You can listen to the lonely whale at the NOAA. Its call is at 52 hertz, which is roughly that of a low note on a Tuba.
The New Scientist informs us that blue whales call out at 15-20 hertz. Fin whales at 20 hertz. Humpbacks sing at much higher frequencies.
All of these whales are types of baleen whale. These large whales do not make noises to echo-locate, but instead for purposes of courtship and kinship, maintaining pod formation. The noises are also of very low frequency—infrasonic—which also means the vocalizations travel for very long distances on the order of hundred of kilometers. Here are some samples.
The strange 52 hertz deep sea noise is not only from a whale, but, based on the noise's characteristics, is most definitely from a kind of baleen whale, says Mary Ann Daher, who recently cowrote a research paper on the subject in the journal Deep Sea Research:
The calls were noticed first in 1989, and have been detected and tracked since 1992. No other calls with similar characteristics have been identified in the acoustic data from any hydrophone system in the North Pacific basin. Only one series of these 52-Hz calls has been recorded at a time, with no call overlap, suggesting that a single whale produced the calls. The calls were recorded from August to February with most in December and January. The species producing these calls is unknown. The tracks of the 52-Hz whale were different each year, and varied in length from 708 to 11,062 km with travel speeds ranging from 0.7 to 3.8 km/h. Tracks included (A) meandering over short ranges, (B) predominantly west-to-east movement, and (C) mostly north-to-south travel. These tracks consistently appeared to be unrelated to the presence or movement of other whale species (blue, fin and humpback) monitored year-round with the same hydrophones.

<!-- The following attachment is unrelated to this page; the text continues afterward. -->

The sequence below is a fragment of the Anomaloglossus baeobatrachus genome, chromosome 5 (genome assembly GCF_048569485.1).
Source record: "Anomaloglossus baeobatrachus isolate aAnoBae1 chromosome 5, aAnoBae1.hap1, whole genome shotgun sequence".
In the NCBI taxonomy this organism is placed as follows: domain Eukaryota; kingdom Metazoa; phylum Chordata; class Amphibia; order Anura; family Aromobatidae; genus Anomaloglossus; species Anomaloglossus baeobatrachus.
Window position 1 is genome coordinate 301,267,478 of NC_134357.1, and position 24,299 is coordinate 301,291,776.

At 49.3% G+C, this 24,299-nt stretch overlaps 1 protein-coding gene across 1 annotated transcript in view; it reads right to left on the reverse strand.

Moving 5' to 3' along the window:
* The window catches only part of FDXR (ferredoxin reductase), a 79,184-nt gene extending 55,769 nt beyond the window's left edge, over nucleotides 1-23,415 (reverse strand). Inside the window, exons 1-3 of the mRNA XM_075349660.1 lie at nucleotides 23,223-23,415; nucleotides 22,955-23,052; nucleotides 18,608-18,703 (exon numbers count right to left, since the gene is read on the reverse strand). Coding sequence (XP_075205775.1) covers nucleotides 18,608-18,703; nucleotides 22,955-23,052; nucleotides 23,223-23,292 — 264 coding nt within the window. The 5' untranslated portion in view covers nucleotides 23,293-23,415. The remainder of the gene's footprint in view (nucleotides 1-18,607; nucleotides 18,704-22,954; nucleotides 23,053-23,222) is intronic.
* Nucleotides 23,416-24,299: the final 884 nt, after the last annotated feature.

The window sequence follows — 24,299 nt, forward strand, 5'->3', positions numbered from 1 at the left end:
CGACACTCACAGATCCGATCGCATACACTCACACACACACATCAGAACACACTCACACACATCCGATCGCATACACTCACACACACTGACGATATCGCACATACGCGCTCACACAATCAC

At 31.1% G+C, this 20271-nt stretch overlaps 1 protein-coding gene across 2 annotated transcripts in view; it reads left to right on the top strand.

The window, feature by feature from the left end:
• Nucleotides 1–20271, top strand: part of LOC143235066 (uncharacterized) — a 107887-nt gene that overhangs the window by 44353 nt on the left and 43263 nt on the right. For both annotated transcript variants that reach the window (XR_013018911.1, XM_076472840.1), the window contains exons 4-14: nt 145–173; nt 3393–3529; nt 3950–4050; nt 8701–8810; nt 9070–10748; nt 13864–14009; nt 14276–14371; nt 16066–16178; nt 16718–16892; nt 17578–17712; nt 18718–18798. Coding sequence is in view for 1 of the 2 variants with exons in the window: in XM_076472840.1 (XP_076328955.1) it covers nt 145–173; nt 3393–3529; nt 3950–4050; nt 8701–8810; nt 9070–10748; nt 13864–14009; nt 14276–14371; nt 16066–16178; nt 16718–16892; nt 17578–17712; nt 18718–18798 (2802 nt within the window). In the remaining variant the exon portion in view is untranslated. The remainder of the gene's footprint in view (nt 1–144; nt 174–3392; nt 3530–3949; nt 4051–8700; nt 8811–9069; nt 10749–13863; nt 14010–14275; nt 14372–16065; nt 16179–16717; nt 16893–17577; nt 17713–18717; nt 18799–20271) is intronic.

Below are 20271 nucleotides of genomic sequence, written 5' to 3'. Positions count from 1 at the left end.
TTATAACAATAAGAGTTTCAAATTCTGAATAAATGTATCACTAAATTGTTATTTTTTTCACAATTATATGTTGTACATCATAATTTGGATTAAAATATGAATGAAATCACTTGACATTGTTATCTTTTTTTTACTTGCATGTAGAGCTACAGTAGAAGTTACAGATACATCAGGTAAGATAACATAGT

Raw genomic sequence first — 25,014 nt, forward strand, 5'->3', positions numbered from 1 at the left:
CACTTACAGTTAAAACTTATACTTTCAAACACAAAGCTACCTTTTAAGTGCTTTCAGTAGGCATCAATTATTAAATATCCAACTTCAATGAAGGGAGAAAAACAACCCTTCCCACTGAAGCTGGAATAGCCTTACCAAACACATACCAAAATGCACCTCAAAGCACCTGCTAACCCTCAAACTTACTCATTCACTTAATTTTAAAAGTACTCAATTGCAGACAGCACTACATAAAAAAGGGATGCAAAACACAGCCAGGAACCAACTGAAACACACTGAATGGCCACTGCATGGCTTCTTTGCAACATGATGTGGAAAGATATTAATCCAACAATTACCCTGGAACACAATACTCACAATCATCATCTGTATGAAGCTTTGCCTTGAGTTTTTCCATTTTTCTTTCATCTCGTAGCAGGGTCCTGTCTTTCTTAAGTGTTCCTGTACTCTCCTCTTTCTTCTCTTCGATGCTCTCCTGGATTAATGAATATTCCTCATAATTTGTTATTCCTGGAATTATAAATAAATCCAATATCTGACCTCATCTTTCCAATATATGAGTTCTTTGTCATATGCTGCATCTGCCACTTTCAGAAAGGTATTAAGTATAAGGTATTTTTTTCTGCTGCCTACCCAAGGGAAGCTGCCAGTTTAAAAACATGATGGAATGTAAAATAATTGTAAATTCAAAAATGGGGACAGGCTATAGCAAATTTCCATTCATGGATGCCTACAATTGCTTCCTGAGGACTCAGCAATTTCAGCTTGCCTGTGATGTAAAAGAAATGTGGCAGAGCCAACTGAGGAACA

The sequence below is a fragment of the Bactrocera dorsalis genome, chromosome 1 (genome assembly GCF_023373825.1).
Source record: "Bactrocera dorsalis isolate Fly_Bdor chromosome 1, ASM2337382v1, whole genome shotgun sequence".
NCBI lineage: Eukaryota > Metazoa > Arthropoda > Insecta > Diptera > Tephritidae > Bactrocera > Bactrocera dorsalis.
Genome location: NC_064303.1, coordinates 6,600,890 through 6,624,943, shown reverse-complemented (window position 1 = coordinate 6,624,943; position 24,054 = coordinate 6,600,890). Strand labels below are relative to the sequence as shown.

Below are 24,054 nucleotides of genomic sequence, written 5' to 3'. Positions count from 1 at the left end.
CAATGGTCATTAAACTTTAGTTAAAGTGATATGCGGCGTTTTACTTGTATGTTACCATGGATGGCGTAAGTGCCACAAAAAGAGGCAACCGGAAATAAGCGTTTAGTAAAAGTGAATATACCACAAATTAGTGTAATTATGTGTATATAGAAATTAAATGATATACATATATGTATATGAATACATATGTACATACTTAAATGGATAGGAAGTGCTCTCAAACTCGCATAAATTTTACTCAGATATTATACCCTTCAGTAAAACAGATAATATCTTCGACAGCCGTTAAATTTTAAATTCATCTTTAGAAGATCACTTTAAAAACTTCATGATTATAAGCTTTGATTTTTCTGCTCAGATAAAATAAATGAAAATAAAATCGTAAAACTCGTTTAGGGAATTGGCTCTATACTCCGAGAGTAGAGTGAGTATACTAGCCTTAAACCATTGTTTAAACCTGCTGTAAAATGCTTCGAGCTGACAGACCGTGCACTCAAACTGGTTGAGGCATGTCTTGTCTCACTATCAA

The research that discovered the strange whale is the brainchild of William Watkins of the Woods Hole Oceanographic Institution, a pioneer in studying marine mammals via acoustics. Unfortunately, he passed away recently in September 2004, but his work continues at the WHOI.
Enter the US Navy and their SOSUS program, whose purpose during the Cold War was the identification of submarines via deep sea microphones, or hydrophones, sunken to the ocean floor. Declassified recordings from the program have been a blessing for studying whales and other deep sea animals who make acoustic calls. At the same time, the US Navy recently got in trouble when its SURTASS LFA program to saturate the deep with infrasonic sound for active rather than passive detection of enemy subs threatened to deafen and kill marine animals, especially mammals.
The mystery of the solitary whale has captured the imagination. Hypotheses as to its identity include the possibility that the whale is deaf, that it is a hybrid of two species, or that it is sick or malformed (although unlikely, since it has survived for more than 12 years).
Or perhaps, if you want to get weird, you can note for fun that this story matches the plot of a Star Trek Movie. But Leonard Nimoy did not pen this story; it is for real.
Whatever the identity of this strange unidentified alien whale, it is, for now, the very definition of poetic, existential loneliness, in both time and space. The whale is somewhere wandering the Northeast Pacific, right now, in a rudderless, aimless track. And right now the lonely beast could be calling out for others of its kind, and finding none, for over 12 years and counting.
Weird and fascinating.